Proper care can significantly enhance production levels in a short amount of time. A mature cocoa tree, when well-maintained, can yield an average of 150 pods annually, with some trees producing even double that amount. Although the primary production season is from April to July, farms with proper irrigation and care can maintain a good yield all year round. These farms utilize trees that are genetically enhanced to adapt well to the local climate and resist diseases and pests more effectively.

In India, the consumption of chocolate is considerably lower compared to other regions. For instance, the average Russian consumes about 9.08 kg of chocolate annually, closely followed by the British. In stark contrast, the average Indian consumes only about 0.20 kg per year. This is a significant factor that attracts major chocolate companies like Cadbury and Nestle to the Indian market, anticipating a potential increase in demand. As India gradually shifts from traditional sweets to chocolate, these companies foresee a more profitable future in the Indian confectionery market.

Even during the COVID period, the chocolate industry in the country has seen growth. While major players like Cadbury and Nestle hold a significant share of the Indian market, there are small-scale entrepreneurs as well. These small businesses directly source cocoa from farms and produce high-quality premium chocolates, particularly in Kerala. They import advanced machinery from countries like Italy to enhance their production. Additionally, these small units are not just producing plain chocolates; they are innovating by substituting cocoa butter with vegetable fat and other ingredients.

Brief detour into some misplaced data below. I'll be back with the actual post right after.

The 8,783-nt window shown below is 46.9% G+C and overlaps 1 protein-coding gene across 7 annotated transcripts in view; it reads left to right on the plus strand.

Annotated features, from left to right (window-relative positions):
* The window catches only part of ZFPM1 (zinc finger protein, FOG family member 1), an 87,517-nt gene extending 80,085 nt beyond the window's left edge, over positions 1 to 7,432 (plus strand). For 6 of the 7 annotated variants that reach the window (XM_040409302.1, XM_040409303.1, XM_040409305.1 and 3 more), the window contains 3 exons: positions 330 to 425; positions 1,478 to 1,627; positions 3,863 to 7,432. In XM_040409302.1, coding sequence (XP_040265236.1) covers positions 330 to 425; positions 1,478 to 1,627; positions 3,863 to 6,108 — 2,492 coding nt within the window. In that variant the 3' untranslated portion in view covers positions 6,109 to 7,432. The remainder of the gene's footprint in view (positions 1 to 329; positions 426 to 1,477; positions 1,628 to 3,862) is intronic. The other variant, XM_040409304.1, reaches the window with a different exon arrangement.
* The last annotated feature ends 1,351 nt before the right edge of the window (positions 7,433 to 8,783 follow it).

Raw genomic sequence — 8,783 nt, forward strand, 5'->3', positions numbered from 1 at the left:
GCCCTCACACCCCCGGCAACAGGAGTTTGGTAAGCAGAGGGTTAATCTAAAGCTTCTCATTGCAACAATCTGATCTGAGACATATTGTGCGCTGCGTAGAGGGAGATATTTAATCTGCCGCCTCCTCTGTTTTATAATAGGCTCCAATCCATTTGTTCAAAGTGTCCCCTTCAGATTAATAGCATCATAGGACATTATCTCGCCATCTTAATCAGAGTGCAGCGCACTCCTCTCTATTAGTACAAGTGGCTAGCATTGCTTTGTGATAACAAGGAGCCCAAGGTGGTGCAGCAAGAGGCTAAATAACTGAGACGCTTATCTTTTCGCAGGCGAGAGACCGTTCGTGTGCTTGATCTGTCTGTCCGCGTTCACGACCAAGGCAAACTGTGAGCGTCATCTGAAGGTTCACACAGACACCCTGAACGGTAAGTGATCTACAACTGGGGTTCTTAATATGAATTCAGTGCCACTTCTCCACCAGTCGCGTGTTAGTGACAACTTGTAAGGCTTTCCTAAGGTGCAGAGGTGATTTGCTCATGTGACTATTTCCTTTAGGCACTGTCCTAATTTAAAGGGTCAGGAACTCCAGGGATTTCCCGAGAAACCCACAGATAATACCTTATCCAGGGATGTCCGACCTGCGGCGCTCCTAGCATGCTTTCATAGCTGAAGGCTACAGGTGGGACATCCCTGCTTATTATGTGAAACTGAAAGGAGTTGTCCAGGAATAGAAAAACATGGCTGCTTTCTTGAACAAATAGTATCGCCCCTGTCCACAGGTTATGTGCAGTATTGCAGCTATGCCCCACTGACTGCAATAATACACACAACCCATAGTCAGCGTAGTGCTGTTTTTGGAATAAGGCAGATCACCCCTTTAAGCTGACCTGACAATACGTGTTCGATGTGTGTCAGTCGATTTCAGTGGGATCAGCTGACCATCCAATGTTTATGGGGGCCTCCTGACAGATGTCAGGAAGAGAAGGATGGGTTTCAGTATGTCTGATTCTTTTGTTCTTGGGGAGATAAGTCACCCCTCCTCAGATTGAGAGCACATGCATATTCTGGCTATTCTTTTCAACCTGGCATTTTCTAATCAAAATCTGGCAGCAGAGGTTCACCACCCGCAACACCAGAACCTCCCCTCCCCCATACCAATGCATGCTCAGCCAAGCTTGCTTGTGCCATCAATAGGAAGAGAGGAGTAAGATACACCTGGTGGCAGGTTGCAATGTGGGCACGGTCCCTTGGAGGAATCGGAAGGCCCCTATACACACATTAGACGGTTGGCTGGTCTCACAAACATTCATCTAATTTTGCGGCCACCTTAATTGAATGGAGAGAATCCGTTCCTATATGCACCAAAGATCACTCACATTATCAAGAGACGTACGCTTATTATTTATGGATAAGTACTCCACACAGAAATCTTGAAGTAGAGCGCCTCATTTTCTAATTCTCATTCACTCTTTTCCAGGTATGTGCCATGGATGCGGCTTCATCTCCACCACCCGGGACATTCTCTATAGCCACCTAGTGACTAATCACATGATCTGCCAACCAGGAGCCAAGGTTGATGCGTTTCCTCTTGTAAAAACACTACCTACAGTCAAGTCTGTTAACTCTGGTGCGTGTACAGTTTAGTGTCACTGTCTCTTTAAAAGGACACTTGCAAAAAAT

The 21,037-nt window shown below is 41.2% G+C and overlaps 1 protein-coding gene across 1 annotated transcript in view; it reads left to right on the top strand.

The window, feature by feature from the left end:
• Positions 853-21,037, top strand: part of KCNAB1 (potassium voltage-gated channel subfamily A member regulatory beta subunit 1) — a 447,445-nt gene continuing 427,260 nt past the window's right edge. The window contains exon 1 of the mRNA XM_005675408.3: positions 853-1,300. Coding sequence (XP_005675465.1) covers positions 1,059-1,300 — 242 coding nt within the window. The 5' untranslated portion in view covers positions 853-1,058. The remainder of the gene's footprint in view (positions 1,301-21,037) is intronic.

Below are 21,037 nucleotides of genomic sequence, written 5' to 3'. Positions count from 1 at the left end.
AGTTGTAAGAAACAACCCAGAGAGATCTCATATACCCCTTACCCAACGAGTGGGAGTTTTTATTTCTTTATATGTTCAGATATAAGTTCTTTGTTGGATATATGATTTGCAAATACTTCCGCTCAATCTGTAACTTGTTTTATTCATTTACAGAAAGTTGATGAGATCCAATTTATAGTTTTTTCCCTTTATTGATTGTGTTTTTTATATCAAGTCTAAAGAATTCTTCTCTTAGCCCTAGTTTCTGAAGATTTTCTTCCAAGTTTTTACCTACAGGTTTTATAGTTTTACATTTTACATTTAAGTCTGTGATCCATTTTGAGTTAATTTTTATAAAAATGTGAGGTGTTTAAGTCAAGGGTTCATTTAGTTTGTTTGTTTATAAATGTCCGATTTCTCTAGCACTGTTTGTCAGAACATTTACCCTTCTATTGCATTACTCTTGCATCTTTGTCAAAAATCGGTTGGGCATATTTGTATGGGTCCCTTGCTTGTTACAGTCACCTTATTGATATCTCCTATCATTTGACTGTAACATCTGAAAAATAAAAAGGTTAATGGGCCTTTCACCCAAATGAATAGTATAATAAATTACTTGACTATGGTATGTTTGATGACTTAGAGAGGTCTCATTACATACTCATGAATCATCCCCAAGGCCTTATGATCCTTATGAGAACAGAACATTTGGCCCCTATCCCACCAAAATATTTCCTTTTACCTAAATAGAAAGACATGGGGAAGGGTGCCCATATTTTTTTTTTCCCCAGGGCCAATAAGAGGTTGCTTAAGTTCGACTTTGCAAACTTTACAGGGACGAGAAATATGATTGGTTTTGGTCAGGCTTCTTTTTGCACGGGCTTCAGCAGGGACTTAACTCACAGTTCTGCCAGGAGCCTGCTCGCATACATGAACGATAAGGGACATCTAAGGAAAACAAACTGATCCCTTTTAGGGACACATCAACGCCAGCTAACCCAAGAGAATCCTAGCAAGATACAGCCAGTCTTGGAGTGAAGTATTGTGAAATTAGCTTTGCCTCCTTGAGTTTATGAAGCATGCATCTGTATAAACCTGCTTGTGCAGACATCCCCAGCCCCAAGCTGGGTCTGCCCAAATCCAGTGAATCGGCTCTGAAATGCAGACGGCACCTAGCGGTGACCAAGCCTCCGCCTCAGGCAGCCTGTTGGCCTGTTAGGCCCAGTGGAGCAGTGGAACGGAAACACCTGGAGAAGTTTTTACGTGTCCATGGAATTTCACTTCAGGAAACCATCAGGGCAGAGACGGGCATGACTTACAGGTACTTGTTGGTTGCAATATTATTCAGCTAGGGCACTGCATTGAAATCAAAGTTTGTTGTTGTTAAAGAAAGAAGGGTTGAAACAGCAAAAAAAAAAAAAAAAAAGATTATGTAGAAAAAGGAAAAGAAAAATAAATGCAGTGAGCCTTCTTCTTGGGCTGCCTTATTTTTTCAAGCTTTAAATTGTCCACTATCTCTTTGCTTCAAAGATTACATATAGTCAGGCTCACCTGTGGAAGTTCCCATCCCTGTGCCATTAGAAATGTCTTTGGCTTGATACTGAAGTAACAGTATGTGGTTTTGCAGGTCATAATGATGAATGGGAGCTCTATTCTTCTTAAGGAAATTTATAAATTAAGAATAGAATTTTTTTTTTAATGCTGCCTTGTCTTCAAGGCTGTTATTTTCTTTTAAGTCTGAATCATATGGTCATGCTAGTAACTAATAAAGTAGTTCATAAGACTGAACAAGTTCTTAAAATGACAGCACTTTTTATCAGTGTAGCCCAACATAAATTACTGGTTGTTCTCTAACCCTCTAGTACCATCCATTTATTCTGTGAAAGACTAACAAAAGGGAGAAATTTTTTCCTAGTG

To gain knowledge and expertise in cocoa cultivation, processing, and chocolate production, people can connect with the Cocoa Research Center at the Kerala Agricultural University located in Vellanikkara. This center is actively providing systematic training sessions for entrepreneurs for a nominal fee. Those aspiring to start ventures in chocolate manufacturing need to master both the art and science of chocolate making. The center offers guidance at every stage of cocoa farming and processing, including harvesting, fermenting, and drying. It also develops technological know-how for creating products like cookies from cocoa. The phone number is 0487–2438451.